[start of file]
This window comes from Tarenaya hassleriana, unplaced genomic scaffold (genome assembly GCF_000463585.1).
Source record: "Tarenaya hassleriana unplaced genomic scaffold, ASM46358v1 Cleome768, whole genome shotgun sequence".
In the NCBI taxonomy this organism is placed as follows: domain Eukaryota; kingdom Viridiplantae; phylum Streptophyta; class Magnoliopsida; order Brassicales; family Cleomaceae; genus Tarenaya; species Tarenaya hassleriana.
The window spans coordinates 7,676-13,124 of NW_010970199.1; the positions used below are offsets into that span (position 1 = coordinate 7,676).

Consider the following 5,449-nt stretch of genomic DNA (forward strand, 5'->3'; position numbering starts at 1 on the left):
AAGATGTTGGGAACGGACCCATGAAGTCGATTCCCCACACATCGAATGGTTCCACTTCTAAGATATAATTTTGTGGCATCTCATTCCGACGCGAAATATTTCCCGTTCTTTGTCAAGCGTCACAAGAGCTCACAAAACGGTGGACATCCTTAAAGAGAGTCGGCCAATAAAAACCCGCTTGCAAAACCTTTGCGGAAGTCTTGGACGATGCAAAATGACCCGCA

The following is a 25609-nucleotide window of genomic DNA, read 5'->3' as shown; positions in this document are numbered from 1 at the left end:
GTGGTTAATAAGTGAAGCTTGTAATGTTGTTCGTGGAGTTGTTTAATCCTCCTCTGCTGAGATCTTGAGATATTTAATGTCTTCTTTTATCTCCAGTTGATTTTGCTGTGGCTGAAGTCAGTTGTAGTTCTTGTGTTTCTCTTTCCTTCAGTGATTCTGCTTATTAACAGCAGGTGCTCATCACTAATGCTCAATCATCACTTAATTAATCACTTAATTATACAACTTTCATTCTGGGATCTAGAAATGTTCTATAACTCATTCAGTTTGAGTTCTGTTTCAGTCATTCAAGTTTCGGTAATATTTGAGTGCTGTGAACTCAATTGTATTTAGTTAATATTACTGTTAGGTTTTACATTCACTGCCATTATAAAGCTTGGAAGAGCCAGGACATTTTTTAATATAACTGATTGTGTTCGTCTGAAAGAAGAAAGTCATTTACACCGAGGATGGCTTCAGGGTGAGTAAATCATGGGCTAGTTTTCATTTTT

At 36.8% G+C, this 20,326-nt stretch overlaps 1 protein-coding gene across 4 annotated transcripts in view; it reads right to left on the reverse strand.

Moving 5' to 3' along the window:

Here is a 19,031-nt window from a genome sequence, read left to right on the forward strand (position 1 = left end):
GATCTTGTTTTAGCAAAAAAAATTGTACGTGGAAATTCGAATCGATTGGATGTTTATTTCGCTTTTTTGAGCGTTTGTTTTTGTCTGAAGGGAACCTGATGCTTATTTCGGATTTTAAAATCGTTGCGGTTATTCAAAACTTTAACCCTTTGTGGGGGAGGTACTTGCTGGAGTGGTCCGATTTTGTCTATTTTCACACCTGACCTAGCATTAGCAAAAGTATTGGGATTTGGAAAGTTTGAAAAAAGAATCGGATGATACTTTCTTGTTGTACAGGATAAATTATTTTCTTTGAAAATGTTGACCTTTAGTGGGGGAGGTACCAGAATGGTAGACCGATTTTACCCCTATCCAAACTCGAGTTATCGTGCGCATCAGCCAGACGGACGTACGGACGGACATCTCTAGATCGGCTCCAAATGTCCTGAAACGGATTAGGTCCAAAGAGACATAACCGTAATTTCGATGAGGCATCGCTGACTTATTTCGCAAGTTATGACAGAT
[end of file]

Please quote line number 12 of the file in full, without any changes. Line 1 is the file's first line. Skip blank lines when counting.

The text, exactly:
GATCTTGTTTTAGCAAAAAAAATTGTACGTGGAAATTCGAATCGATTGGATGTTTATTTCGCTTTTTTGAGCGTTTGTTTTTGTCTGAAGGGAACCTGATGCTTATTTCGGATTTTAAAATCGTTGCGGTTATTCAAAACTTTAACCCTTTGTGGGGGAGGTACTTGCTGGAGTGGTCCGATTTTGTCTATTTTCACACCTGACCTAGCATTAGCAAAAGTATTGGGATTTGGAAAGTTTGAAAAAAGAATCGGATGATACTTTCTTGTTGTACAGGATAAATTATTTTCTTTGAAAATGTTGACCTTTAGTGGGGGAGGTACCAGAATGGTAGACCGATTTTACCCCTATCCAAACTCGAGTTATCGTGCGCATCAGCCAGACGGACGTACGGACGGACATCTCTAGATCGGCTCCAAATGTCCTGAAACGGATTAGGTCCAAAGAGACATAACCGTAATTTCGATGAGGCATCGCTGACTTATTTCGCAAGTTATGACAGAT